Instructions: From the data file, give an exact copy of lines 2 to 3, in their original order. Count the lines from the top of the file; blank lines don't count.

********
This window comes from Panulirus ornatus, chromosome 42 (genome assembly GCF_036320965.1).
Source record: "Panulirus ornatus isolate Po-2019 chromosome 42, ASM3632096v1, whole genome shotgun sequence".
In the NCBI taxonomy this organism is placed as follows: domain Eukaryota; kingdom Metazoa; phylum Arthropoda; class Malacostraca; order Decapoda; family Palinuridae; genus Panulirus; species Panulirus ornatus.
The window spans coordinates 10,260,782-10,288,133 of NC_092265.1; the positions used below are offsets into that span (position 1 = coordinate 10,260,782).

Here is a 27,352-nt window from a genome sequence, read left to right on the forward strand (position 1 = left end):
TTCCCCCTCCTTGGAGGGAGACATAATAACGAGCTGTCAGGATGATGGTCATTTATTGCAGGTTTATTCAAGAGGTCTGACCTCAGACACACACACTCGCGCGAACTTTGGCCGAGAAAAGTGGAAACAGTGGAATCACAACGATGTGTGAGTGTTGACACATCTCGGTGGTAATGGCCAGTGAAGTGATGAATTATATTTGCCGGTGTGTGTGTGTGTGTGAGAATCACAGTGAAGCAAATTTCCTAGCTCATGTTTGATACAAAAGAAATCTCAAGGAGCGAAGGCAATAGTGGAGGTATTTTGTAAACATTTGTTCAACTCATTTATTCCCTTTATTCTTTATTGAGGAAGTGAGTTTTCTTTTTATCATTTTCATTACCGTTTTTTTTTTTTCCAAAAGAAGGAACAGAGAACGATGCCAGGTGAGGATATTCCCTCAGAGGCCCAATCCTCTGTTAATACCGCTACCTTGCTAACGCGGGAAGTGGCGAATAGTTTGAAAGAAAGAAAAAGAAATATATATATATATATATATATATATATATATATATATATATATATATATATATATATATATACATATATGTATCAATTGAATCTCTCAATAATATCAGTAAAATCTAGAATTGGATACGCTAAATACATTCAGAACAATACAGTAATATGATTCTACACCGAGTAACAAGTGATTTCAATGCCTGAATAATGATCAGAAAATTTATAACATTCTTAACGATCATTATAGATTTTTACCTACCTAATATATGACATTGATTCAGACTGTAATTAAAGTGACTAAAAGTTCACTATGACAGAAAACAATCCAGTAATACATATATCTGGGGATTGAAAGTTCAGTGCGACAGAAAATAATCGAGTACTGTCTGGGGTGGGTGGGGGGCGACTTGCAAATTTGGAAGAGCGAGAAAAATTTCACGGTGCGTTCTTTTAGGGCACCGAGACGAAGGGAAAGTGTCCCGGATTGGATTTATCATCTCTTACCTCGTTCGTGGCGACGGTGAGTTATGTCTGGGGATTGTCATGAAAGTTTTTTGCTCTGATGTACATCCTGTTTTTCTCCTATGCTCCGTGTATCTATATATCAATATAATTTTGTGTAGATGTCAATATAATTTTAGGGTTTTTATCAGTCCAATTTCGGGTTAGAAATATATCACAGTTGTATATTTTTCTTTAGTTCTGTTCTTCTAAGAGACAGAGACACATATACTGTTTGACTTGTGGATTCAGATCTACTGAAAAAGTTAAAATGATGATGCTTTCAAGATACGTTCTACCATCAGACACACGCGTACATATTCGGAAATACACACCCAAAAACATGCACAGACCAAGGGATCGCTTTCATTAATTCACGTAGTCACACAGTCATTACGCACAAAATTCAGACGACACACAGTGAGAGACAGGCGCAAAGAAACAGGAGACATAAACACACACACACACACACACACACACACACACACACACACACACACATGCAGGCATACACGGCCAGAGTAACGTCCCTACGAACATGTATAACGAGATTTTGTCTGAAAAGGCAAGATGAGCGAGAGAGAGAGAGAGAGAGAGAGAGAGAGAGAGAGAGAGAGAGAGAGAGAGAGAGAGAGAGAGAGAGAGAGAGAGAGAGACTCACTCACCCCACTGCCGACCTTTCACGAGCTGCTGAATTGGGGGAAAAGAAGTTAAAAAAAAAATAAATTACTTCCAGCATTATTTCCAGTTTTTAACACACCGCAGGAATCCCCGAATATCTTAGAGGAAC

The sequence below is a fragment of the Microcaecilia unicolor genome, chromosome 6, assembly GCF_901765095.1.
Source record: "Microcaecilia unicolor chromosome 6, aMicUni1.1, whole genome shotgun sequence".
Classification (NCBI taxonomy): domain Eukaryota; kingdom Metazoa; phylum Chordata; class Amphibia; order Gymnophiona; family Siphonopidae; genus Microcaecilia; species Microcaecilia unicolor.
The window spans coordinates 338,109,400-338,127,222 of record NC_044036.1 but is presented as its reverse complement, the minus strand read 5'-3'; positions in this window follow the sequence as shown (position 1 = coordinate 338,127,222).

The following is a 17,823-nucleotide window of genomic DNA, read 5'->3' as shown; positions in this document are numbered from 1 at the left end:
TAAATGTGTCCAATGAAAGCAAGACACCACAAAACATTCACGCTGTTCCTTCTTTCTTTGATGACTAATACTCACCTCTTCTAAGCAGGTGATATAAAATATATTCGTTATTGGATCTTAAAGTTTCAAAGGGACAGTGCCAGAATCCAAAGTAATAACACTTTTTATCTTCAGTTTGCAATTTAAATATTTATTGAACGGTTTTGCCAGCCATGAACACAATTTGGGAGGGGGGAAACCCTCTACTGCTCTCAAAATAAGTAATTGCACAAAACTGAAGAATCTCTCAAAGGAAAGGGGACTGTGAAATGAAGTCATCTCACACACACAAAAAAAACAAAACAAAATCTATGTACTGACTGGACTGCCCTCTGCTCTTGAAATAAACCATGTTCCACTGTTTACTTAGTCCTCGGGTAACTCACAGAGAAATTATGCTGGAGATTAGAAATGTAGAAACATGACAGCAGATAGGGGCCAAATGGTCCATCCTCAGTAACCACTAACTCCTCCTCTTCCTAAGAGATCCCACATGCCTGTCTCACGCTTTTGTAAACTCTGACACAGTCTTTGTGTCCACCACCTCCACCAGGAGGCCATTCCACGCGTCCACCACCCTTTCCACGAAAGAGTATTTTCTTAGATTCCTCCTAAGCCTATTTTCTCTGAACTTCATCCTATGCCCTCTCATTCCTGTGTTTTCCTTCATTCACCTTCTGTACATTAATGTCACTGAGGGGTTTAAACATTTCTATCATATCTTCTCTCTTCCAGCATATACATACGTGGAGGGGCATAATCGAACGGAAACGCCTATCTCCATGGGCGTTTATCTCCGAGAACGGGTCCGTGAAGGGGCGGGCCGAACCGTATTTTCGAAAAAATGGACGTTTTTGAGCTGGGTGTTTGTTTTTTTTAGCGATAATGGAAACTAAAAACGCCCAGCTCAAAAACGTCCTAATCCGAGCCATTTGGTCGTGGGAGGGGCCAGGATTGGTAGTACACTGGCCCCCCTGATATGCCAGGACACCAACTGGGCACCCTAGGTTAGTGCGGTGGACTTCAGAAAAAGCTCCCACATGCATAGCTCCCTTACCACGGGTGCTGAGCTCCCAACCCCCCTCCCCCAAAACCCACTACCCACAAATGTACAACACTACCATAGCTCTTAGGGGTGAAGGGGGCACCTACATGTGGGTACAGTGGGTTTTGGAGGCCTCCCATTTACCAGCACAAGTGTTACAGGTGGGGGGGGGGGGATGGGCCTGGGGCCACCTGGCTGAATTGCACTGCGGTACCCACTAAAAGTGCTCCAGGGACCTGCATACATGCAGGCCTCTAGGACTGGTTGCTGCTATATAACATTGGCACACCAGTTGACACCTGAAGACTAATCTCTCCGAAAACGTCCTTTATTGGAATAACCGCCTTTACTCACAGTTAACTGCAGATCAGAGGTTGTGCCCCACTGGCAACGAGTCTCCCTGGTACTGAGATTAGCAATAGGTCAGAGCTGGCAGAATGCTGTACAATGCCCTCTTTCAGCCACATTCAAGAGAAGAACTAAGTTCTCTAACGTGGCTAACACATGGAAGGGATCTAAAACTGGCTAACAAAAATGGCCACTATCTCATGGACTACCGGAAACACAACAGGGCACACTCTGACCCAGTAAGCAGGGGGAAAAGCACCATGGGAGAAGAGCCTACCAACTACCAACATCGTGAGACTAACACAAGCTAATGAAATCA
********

Source record: "Panulirus ornatus isolate Po-2019 chromosome 42, ASM3632096v1, whole genome shotgun sequence".
In the NCBI taxonomy this organism is placed as follows: domain Eukaryota; kingdom Metazoa; phylum Arthropoda; class Malacostraca; order Decapoda; family Palinuridae; genus Panulirus; species Panulirus ornatus.